Tenant screening is a very significant component of owning thriving and successful Fruita rental properties. But in actuality, it isn’t always uncomplicated nor easy. There are lots of unexpected ways that your screening process could run afoul of federal or local landlord laws. These laws are designed to help reduce potential discrimination against tenants, laws that protect them right from the very first conversation. Thus, it is so imperative to be sure that your tenant screening is not only thorough but at the same time, that it also doesn’t cross the line into discrimination. By way of avoiding discrimination, you simply not only avoid potentially expensive lawsuits but at the same time, you also warrant that your process is fair and in compliance with all relevant laws.
As to federal laws about discrimination, the most vital one for property owners to realize and understand well is the federal Fair Housing Act (FHA). This set of laws covers every aspect of tenant-landlord interaction. The FHA does not allow property owners to refuse to rent a property based on a tenant’s race, religion, family status, or disability – to mention a few. The FHA also prohibits landlords from telling a tenant a rental house is unavailable when it is, or to require certain tenants to meet a tougher set of criteria. This consists of requiring a higher security deposit from certain tenants or evicting someone for any reason that would not cause you to remove a different tenant.
It’s utterly important to have a clear set of guidelines for every interaction you have with potential or current tenants. This really starts with the very first conversation you have with someone looking to apply for your rental property. In that first conversation, you should make it a point to describe your approval criteria and expectations.
On the flip side, you should be sensible not to ask questions that might force your tenant to disclose protected information. Inquiries about heredity, race, or national origin are typically inappropriate during tenant screening. The same holds true for questions about disability or familial status. Such topics should not be stipulated on your application documents and should be avoided in conversation with them unless the tenant talks about it.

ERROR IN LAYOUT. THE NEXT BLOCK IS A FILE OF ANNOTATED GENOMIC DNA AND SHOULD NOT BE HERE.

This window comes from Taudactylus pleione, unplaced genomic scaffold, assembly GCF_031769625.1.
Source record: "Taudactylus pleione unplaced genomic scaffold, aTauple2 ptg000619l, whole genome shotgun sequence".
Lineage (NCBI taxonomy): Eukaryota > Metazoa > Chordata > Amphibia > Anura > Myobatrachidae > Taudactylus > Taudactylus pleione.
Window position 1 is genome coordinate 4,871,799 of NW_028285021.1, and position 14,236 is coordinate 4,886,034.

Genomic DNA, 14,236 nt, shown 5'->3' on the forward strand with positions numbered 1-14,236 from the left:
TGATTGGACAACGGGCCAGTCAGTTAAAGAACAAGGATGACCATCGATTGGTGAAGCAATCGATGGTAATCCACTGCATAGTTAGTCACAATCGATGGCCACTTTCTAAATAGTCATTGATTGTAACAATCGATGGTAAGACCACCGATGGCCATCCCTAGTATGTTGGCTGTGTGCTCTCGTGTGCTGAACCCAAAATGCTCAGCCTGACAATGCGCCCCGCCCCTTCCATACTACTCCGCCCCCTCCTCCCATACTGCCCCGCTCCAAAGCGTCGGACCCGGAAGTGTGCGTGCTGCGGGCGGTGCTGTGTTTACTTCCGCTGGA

It’s, in addition, crucial to evaluate your screening process for other not-so-obvious forms of discrimination. For illustration, landlords should accept applications and screen tenants in the order in which they are received. Taking and then sitting on an application because you’re waiting for someone else to apply is a form of discrimination. If an applicant has paid the required fees and their application documents are complete, you should go ahead with the screening process for that applicant. Disqualifying an applicant based on pre-determined criteria, such as their credit score or poor references, is perfectly well. But making an applicant wait for an answer while you are waiting for another individual to qualify isn’t.
One final note, every property owner should have a thorough understanding of the laws in their area in connection with renting to people with a criminal record. The FHA leaves property owners with a surprising amount of leeway when disqualifying a tenant based on their criminal record. However, not all criminal offenses are considered sufficient reason to refuse to rent to any person. Local laws may differ from federal, which makes it very critical to really get and understand what they are and tailor your tenant screening process in this manner.
By knowing the laws in your area, you can ensure that your tenant screening process isn’t discriminating against any distinct applicant. Consequently, you can keep yourself free of legal trouble and significantly reduce potential discrimination lawsuits.
We are pledged to the letter and spirit of U.S. policy for the achievement of equal housing opportunity throughout the Nation. See Equal Housing Opportunity Statement for more information.